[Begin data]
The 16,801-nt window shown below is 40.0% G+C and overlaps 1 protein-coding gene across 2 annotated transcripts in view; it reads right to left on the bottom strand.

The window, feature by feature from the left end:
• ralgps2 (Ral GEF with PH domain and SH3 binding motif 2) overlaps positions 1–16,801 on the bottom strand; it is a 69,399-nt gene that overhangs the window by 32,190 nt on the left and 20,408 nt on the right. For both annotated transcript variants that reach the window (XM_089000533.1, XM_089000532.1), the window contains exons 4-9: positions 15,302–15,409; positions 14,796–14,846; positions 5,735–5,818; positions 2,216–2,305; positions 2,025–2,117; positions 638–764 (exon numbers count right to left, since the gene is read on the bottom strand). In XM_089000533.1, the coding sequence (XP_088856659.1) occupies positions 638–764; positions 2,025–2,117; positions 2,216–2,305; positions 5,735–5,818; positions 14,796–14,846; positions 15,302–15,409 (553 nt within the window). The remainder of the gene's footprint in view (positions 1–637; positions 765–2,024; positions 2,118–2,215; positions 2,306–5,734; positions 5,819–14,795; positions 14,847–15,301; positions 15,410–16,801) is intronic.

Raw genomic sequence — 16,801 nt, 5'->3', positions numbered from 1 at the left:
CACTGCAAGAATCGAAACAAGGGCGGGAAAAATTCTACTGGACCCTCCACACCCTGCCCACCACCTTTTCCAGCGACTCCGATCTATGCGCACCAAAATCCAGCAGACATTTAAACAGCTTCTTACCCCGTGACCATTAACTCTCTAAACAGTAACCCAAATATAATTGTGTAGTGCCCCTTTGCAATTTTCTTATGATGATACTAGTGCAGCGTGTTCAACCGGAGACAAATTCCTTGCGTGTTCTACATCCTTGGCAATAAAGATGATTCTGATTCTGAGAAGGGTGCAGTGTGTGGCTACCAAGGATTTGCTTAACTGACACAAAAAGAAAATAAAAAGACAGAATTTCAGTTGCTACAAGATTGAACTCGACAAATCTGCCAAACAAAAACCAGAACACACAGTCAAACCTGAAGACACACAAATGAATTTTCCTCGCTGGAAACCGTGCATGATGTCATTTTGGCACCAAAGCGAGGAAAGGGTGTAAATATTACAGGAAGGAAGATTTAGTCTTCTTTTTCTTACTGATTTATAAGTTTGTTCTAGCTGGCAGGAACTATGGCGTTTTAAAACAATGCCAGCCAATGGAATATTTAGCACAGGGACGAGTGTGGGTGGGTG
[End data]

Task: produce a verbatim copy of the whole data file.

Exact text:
The 16,801-nt window shown below is 40.0% G+C and overlaps 1 protein-coding gene across 2 annotated transcripts in view; it reads right to left on the bottom strand.

The window, feature by feature from the left end:
• ralgps2 (Ral GEF with PH domain and SH3 binding motif 2) overlaps positions 1–16,801 on the bottom strand; it is a 69,399-nt gene that overhangs the window by 32,190 nt on the left and 20,408 nt on the right. For both annotated transcript variants that reach the window (XM_089000533.1, XM_089000532.1), the window contains exons 4-9: positions 15,302–15,409; positions 14,796–14,846; positions 5,735–5,818; positions 2,216–2,305; positions 2,025–2,117; positions 638–764 (exon numbers count right to left, since the gene is read on the bottom strand). In XM_089000533.1, the coding sequence (XP_088856659.1) occupies positions 638–764; positions 2,025–2,117; positions 2,216–2,305; positions 5,735–5,818; positions 14,796–14,846; positions 15,302–15,409 (553 nt within the window). The remainder of the gene's footprint in view (positions 1–637; positions 765–2,024; positions 2,118–2,215; positions 2,306–5,734; positions 5,819–14,795; positions 14,847–15,301; positions 15,410–16,801) is intronic.

Raw genomic sequence — 16,801 nt, 5'->3', positions numbered from 1 at the left:
CACTGCAAGAATCGAAACAAGGGCGGGAAAAATTCTACTGGACCCTCCACACCCTGCCCACCACCTTTTCCAGCGACTCCGATCTATGCGCACCAAAATCCAGCAGACATTTAAACAGCTTCTTACCCCGTGACCATTAACTCTCTAAACAGTAACCCAAATATAATTGTGTAGTGCCCCTTTGCAATTTTCTTATGATGATACTAGTGCAGCGTGTTCAACCGGAGACAAATTCCTTGCGTGTTCTACATCCTTGGCAATAAAGATGATTCTGATTCTGAGAAGGGTGCAGTGTGTGGCTACCAAGGATTTGCTTAACTGACACAAAAAGAAAATAAAAAGACAGAATTTCAGTTGCTACAAGATTGAACTCGACAAATCTGCCAAACAAAAACCAGAACACACAGTCAAACCTGAAGACACACAAATGAATTTTCCTCGCTGGAAACCGTGCATGATGTCATTTTGGCACCAAAGCGAGGAAAGGGTGTAAATATTACAGGAAGGAAGATTTAGTCTTCTTTTTCTTACTGATTTATAAGTTTGTTCTAGCTGGCAGGAACTATGGCGTTTTAAAACAATGCCAGCCAATGGAATATTTAGCACAGGGACGAGTGTGGGTGGGTG